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    Liver Transplant Information

    The goal of the Liver Transplant Program at California Pacific Medical Center is to provide liver transplantation to those patients who will obtain maximum benefit from the procedure. This includes patients who are estimated to have less than two years of life and have no alternative medical or surgical therapies. The liver transplant procedure must be likely to prolong the patient's life for at least five years and/or to restore the patient to a normal or near normal functional status. Thus, the overall goals of liver transplantation are to prolong life and improve the quality of life. If you are interested in scheduling a liver transplant evaluation, contact our referral line at (415) 600-3742.

    Indications for Transplant

    A selection committee composed of transplant surgeons, hepatologists, nurse coordinators, psychiatrists, social workers, dietitians and other interested individuals meets weekly to determine the suitability of potential liver transplant candidates and determine the timing and priority for transplantation. General indications for liver transplantation are as follows:

    • Irreversible cirrhosis with at least two signs of liver insufficiency

    • Fulminant hepatic failure: coma Grade 2

    • Unresectable hepatic malignancy confined to the liver that is less than 5 cm. in diameter

    • Metabolic liver disease that would benefit from liver replacement

    • MELD score of 15 or higher

    Other specific indications for liver transplantation include: Budd-Chiari Syndrome, benign hepatic tumors, and autoimmune liver diseases. In addition, there should be no alternative forms of therapy and no contraindications for the procedure. Finally, the patient and family members should be able to accept the procedure and provide for its costs.

    The most common indication for liver transplantation is end-stage chronic liver disease, accounting for approximately two-thirds of all patients. General clinical and biochemical indications for liver transplantation in patients with chronic cholestatic liver diseases (e.g., primary biliary cirrhosis and primary sclerosing cholangitis) include:

    • Serum bilirubin > 8-10 mg/dL

    • Intractable pruritus

    • Intractable bone disease

    • Malnutrition or recurrent bacterial cholangitis

    • Severe or intractable encephalopathy

    In patients with chronic hepatocellular diseases (e.g., chronic hepatitis with cirrhosis), general biochemical indications for liver transplantation include:

    • Serum albumin < 3.5 g/dL

    • Prothrombin time > 3 seconds above control or INR > 1.3

    • Encephalopathy

    • Ascites

    • Bilirubin > 2 mg/dL

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    Patient Selection Criteria for Liver Transplantation

    In both categories of liver diseases, factors that are listed below are often the precipitating reason for proceeding with liver transplantation:

    • Severe fatigue

    • Unacceptable quality of life

    • Recurrent variceal bleeding

    • Intractable ascites

    • Recurrent or severe hepatic encephalopathy

    • Spontaneous bacterial peritonitis

    • Hepatorenal syndrome

    • Development of small hepatocellular carcinoma on hepatic imaging

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    Contraindications to Transplant

    Contraindications to liver transplantation can be divided into those that are absolute and those that are relative, i.e., are expected to complicate and increase the risk of transplantation. Absolute contraindications to liver transplantation include:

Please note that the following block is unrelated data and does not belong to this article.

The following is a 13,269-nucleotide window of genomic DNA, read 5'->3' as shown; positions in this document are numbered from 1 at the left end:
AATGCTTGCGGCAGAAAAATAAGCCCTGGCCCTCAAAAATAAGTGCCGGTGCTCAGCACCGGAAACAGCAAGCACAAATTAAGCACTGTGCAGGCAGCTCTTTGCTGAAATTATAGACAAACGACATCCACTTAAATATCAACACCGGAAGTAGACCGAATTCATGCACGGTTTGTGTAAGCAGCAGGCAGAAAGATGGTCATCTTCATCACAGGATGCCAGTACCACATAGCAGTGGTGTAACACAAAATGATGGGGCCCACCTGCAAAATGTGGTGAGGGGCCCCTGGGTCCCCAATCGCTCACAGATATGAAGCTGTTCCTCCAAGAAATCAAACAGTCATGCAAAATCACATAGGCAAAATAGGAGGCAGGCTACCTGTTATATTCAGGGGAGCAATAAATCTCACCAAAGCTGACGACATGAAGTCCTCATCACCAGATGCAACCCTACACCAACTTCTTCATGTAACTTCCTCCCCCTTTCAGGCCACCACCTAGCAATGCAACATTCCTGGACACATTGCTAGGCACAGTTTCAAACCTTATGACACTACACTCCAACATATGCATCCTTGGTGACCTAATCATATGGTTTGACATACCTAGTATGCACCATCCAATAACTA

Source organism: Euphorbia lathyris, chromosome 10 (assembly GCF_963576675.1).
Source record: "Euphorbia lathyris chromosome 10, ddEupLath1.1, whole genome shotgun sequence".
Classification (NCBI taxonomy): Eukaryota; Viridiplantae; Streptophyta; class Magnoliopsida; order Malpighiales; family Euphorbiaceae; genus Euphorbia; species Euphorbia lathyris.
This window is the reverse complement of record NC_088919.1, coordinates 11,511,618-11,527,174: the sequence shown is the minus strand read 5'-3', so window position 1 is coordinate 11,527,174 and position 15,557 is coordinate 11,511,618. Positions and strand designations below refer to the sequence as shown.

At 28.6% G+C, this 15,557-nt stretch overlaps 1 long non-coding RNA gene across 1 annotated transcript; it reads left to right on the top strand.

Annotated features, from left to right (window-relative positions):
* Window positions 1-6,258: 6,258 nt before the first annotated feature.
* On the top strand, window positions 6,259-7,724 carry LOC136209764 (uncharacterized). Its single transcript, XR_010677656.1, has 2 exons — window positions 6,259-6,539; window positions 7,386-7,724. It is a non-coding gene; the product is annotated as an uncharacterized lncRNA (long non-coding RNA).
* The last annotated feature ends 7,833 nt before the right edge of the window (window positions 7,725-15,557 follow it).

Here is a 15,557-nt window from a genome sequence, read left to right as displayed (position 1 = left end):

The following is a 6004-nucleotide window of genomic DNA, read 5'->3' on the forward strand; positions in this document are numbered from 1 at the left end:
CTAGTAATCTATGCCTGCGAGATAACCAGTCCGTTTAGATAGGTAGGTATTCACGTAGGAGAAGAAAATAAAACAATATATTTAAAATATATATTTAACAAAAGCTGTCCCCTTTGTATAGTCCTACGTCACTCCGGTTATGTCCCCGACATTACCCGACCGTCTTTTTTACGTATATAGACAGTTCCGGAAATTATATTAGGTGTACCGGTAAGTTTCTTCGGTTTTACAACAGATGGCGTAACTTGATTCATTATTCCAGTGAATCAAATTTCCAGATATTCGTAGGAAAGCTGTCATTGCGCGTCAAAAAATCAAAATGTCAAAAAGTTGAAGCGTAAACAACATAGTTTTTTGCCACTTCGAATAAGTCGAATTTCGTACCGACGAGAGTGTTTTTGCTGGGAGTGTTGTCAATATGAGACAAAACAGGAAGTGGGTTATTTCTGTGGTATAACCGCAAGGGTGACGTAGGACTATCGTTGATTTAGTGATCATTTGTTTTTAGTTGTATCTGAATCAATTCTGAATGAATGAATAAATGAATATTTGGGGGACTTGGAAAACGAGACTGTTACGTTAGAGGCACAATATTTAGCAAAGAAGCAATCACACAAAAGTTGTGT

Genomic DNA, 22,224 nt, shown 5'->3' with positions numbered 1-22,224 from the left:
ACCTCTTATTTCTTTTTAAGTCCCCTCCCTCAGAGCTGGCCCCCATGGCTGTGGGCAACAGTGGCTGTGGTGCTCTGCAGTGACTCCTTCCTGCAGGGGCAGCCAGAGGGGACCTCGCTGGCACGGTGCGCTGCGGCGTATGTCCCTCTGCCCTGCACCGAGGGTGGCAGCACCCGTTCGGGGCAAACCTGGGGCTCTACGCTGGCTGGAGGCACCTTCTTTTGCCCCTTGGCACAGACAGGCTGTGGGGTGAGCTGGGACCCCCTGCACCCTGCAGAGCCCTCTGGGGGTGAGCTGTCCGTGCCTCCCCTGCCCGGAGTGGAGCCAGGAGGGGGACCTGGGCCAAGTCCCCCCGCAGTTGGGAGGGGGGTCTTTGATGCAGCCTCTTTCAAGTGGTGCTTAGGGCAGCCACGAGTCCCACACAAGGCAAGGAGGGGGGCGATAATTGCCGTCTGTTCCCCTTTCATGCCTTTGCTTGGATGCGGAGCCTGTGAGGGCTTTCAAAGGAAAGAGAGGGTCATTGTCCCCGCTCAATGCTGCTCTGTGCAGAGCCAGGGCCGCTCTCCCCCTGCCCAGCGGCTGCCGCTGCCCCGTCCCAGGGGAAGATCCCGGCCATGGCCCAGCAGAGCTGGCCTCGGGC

• AIDS or HIV positivity

    • Irreversible brain damage

    • Multi-system failure that is not correctable by liver transplantation

    • Malignancy outside the liver (not skin cancer)

    • Infection outside the hepatobiliary system

    • Active alcohol or substance abuse

    • Advanced cardiopulmonary or other systemic disease

    Factors that increase the risk of liver transplantation include the following:

    • Advanced age

    • Advanced chronic renal failure

    • Cholangiocarcinoma

    • Chronic hepatitis B virus infection

    • Hepatocellular carcinoma

    • Hypoxemia from intrapulmonary shunts

    • Massive ascites

    • Portal vein thrombosis

    • Prior portosystemic shunt surgery

    • Prior biliary tract surgery

    • Severe malnutrition

    • Severe abdominal atherosclerosis

    California Pacific's selection committee uses the above general principles as well as prognostic indices that are under development for conditions such as fulminant hepatic failure, primary biliary cirrhosis and primary sclerosing cholangitis. Early referral for preoperative evaluation for liver transplantation is critical and allows evaluation before the development of multiple or advanced complications, which decrease the survival and increase the costs of liver transplantation. Early referral allows close follow-up of patients with end-stage liver disease with the referring physician and an adjustment of priority status for transplantation. In addition, the family members and patient have ongoing education regarding the liver transplant process.

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    Evaluation Process

    The majority of pre-transplant evaluations can be completed on an outpatient basis over a two- to three-day period. Candidates for transplantation are typically seen by the transplant surgeon, transplant hepatologist, transplant nurse coordinator, psychiatrist, social worker, nutritionist/dietitian, financial counselor and other consultants as appropriate. (Consultations/consults for cardiology, pulmonary, oncology, etc. are performed by specialty physicians at California Pacific who have expertise in working with patients with end-stage liver disease and organ complications/interactions from other systems. These consultations by our physicians are necessary for subsequent patient listing and transplantation.) The transplant coordinator is the key contact person who facilitates the pre-transplant evaluation.